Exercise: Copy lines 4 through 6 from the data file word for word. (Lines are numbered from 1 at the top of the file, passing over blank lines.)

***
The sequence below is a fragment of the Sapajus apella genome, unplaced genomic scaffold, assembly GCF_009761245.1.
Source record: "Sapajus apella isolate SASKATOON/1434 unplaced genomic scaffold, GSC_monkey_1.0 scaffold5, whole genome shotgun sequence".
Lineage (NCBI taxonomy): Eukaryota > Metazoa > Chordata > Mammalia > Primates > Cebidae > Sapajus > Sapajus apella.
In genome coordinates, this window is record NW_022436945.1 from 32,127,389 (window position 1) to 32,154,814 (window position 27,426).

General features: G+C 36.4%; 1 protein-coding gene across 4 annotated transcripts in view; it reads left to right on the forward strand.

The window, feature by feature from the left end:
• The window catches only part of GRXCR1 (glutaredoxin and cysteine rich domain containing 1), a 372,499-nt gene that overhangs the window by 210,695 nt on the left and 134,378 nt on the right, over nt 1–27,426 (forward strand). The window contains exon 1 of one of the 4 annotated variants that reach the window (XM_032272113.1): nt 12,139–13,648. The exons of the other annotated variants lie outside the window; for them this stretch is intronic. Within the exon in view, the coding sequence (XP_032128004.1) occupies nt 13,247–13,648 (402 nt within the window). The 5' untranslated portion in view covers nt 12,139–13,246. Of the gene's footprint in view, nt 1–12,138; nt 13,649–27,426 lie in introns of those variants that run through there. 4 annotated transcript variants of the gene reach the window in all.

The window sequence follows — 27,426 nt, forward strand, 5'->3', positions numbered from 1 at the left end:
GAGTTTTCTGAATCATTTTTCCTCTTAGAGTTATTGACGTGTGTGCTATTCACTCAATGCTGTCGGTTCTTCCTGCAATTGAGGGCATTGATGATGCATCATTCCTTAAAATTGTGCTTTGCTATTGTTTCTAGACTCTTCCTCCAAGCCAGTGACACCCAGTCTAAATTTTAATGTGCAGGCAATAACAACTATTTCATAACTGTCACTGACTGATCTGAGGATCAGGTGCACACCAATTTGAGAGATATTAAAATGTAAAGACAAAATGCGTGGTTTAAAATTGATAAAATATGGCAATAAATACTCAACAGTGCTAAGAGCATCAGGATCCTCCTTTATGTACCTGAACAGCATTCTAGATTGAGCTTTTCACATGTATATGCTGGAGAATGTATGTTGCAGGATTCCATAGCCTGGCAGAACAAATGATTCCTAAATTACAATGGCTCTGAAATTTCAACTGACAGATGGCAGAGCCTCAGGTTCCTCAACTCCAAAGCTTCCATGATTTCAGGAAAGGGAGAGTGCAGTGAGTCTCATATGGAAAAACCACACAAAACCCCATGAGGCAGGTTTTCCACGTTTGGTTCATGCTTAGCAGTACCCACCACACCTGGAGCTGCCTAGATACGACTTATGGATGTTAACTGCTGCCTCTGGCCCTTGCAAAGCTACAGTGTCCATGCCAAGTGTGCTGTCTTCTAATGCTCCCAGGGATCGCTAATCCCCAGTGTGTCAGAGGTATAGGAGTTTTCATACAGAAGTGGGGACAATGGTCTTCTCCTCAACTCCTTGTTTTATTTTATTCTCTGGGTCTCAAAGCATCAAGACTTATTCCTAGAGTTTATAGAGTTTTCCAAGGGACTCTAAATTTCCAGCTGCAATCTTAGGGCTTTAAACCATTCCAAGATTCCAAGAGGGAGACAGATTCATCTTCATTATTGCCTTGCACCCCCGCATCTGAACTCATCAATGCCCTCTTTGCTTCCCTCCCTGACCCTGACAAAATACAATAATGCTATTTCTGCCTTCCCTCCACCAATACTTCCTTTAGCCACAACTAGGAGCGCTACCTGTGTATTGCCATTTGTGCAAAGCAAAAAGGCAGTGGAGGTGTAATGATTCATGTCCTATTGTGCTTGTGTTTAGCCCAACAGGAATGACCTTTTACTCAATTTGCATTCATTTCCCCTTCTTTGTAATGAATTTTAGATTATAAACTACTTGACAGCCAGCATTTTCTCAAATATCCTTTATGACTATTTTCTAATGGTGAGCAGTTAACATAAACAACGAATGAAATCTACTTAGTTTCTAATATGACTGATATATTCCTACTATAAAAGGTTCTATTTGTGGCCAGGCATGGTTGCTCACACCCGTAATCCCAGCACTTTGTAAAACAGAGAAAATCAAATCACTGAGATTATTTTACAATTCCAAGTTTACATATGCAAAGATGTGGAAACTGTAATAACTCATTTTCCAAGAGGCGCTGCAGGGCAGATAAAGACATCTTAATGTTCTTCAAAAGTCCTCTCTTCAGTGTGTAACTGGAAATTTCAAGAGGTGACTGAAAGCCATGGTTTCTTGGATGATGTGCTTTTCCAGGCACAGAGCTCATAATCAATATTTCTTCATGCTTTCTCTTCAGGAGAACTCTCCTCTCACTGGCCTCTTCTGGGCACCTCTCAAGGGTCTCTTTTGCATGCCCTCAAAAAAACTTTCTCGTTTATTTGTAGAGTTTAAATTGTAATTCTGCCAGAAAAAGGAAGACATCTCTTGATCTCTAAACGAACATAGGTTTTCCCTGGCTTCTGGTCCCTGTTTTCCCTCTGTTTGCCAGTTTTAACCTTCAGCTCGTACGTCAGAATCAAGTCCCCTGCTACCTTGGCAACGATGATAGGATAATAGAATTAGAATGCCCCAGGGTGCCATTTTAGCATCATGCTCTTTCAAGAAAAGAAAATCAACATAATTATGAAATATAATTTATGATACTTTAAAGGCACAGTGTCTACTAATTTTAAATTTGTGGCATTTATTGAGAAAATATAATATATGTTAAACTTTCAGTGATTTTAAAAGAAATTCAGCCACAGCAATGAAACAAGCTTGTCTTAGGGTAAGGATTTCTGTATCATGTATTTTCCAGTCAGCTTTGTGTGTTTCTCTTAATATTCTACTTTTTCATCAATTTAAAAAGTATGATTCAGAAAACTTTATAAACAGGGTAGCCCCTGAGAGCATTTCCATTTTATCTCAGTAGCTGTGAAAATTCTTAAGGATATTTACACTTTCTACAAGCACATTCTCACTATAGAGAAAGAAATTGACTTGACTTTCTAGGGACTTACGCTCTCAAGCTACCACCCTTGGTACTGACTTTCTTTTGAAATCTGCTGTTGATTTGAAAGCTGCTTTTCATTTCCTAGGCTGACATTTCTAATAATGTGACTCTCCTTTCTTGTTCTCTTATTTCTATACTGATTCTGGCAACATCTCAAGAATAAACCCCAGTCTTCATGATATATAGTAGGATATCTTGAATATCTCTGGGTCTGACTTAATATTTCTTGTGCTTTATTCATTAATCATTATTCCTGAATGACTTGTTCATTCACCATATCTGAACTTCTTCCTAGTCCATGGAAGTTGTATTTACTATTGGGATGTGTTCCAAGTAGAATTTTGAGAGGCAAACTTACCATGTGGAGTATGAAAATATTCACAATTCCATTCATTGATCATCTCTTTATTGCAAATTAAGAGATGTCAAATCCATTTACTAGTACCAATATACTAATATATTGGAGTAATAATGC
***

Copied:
In genome coordinates, this window is record NW_022436945.1 from 32,127,389 (window position 1) to 32,154,814 (window position 27,426).

General features: G+C 36.4%; 1 protein-coding gene across 4 annotated transcripts in view; it reads left to right on the forward strand.

The window, feature by feature from the left end: